Quality and Contract Negotiations: Putting a Price on Quality

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As medicine moves from fee-for-service reimbursement into newer models that aim to reward quality of care over quantity, the issue of what quality looks like in radiology and, even more importantly, what it is worth in contract negotiations is becoming a critical one. Hospitals and healthcare systems facing their own issues with quantifying quality of care for newer outcome-based reimbursement models are starting to look for similar data from the groups they contract with.

Yet, even as interest in measurable quality of care grows, it is challenging to make a case that radiology-specific quality measures should be financially rewarded if they are high, or conversely, penalized if they are low. The connection between fast and accurate diagnostic imaging results and superior patient outcomes is just much harder to make than simple primary care correlations between adherence to preventive care and disease management guidelines and overall patient health and lower care costs.

Not surprisingly given this reality, many of the Physician Quality Reporting System (PQRS) data radiology groups or their hospitals must now report to the Centers of Medicare and Medicaid Services (CMS) are measures related to imaging utilization, dose management or reporting processes (see sidebar). The ultimate quality measure—the contribution of the radiology practice, center, or department to the best possible outcome for the patient—is not as easy to define in a measurable way. Some practices, however, are trying to define and demonstrate quality in ways a bit broader than just the PQRS measures, accreditation, or rankings on patient satisfaction surveys (see sidebar).

Changing the conversation

“We do Press Ganey [the patient satisfaction survey], survey our referring physicians, and track key clinical values, but we need to do a better job of defining what quality is in radiology,” says Alicia Vasquez president of California Medical Business Services, LLC, which manages Radiant Imaging and its two divisions, The Hill Medical Corporation in Pasadena and Glendora, California, and Arcadia Radiology Medical Group in Arcadia, California. “[On Press Ganey surveys], patients will rank imaging services on whether the center provided free parking at the facility or how quickly the patient could schedule an appointment, not the quality of the physician who read the study. Was he/she subspecialized? Was he/she fellowship trained? Was it done on a scanner that has met ACR criteria?”

The 26-radiologist practice Radiant Imaging and its affiliates are part of Strategic Radiology, a consortium of radiology practices across the country that collaborate on issues such as quality and share best practices through an Agency for Healthcare Research and Quality-designated patient safety organization (PSO). Vasquez applauds Strategic Radiology for deepening the investigation into what constitutes quality in radiology.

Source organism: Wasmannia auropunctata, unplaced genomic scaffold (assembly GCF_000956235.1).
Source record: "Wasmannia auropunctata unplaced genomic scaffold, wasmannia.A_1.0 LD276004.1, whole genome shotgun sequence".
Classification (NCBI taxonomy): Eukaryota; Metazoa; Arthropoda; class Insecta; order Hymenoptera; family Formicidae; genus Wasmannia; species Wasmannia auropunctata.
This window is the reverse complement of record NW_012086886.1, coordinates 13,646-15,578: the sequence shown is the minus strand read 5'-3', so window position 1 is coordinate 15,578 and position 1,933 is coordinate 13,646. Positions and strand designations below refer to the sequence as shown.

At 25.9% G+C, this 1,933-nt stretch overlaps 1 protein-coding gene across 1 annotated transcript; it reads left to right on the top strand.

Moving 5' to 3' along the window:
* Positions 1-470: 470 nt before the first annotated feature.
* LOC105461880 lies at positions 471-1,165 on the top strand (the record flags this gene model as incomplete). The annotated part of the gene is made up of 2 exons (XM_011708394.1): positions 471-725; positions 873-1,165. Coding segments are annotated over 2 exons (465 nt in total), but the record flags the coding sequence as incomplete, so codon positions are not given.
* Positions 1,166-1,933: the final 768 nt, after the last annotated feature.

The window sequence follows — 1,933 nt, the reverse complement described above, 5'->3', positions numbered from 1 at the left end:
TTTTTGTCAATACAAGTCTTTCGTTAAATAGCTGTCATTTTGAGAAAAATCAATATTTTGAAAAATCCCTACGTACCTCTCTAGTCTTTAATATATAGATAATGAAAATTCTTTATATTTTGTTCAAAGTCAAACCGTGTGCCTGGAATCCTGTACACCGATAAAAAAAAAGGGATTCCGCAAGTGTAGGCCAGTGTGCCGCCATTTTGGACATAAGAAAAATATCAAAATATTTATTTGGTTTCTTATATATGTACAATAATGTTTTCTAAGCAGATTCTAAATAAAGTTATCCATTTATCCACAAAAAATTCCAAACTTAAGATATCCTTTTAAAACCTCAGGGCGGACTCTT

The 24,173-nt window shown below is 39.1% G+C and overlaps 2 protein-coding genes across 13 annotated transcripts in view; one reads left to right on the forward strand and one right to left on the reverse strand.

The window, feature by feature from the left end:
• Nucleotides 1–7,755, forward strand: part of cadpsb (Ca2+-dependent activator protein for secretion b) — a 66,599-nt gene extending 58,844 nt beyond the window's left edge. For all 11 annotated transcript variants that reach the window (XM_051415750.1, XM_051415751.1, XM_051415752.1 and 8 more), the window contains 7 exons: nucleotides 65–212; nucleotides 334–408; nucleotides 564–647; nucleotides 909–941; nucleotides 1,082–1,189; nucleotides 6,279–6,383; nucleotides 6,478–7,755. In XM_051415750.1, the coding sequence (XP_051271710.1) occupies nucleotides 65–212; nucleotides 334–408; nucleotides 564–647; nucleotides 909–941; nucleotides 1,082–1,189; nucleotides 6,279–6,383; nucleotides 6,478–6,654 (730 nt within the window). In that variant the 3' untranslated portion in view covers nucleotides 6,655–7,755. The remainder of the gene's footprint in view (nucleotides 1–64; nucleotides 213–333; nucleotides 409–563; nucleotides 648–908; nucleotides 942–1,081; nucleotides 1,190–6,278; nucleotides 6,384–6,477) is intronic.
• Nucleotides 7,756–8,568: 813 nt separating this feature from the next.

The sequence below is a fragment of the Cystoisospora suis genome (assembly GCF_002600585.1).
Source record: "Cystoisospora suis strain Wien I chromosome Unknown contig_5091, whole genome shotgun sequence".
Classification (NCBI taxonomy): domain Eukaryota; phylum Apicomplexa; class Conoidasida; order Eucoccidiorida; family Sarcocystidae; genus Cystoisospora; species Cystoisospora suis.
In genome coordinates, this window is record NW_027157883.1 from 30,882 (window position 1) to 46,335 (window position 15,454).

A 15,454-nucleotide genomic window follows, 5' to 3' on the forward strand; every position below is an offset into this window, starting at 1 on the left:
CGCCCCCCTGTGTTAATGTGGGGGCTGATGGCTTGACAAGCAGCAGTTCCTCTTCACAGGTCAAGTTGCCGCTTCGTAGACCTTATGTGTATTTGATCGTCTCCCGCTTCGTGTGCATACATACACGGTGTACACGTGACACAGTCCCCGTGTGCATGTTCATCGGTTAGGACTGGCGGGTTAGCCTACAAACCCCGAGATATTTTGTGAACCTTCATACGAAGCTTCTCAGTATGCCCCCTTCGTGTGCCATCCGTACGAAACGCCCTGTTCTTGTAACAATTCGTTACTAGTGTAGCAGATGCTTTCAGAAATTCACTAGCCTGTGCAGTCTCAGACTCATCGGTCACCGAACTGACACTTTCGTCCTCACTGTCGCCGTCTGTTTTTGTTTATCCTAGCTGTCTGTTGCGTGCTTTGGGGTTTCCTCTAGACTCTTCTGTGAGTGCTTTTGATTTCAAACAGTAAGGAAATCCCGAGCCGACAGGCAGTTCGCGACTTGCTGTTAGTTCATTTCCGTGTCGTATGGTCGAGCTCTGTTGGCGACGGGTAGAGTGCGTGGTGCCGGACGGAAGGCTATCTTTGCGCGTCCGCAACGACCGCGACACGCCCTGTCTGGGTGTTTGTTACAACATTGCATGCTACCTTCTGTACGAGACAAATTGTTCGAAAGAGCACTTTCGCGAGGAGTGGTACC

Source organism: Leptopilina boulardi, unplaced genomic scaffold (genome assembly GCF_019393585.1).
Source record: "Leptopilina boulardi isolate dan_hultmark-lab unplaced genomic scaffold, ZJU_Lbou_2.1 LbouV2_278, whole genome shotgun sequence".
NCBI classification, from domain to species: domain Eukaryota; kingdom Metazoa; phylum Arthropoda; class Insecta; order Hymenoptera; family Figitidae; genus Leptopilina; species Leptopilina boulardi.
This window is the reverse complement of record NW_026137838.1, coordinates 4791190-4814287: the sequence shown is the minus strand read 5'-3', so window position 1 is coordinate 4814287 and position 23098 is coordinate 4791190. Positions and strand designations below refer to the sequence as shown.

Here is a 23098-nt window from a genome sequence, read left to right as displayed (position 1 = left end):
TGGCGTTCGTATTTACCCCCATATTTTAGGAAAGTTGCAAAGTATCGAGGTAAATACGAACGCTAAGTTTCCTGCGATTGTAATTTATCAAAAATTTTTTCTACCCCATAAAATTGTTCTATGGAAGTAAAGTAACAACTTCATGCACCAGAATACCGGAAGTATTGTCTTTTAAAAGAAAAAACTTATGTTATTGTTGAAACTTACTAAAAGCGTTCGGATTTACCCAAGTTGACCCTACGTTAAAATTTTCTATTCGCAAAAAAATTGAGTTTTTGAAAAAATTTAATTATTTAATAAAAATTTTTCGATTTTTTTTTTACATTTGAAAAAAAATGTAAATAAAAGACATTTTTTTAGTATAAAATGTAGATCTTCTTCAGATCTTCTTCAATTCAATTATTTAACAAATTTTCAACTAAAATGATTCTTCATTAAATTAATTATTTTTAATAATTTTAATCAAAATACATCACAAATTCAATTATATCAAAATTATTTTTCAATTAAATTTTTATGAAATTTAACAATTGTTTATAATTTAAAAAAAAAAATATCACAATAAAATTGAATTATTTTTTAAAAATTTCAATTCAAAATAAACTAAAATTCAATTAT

As a Strategic Radiology member practice, Radiant Imaging can address quality in a broader, more meaningful way that encompasses all elements of the practice’s quality profile, including clinical quality, image quality, operational quality, patient experience, physician quality, risk management, and compliance, in partnership with other Strategic members and hospitals. “We have to have a singular voice, because if everyone speaks about quality in a different language, we are not going to get the message across,” Vasquez says. “Strategic Radiology has tried very hard to help define what a highquality radiologist is.”.”

However, as of yet, Radiant Imaging has not had any national payors provide additional reimbursement for providing measurably higher quality imaging services, nor has Radiant Imaging received additional compensation for professional services for meeting performance targets. The flip side of that, of course, is she that Radiant Imaging does not bear any financial risk for not meeting certain quality metrics, but Vasquez knows it is coming.

“[The major national private payors] just don’t have a methodology or mechanism in place to track quality and dovetail that into reimbursement rates,” she says. “The payors have mechanisms to track utilization and other metrics, but they don’t have a manner to track quality and that is unfortunate. Most imaging providers will say the same thing, that they have the best quality. The tough part is to try to measure and articulate that back to the payors.”

What practices are doing

Radiant Imaging is not alone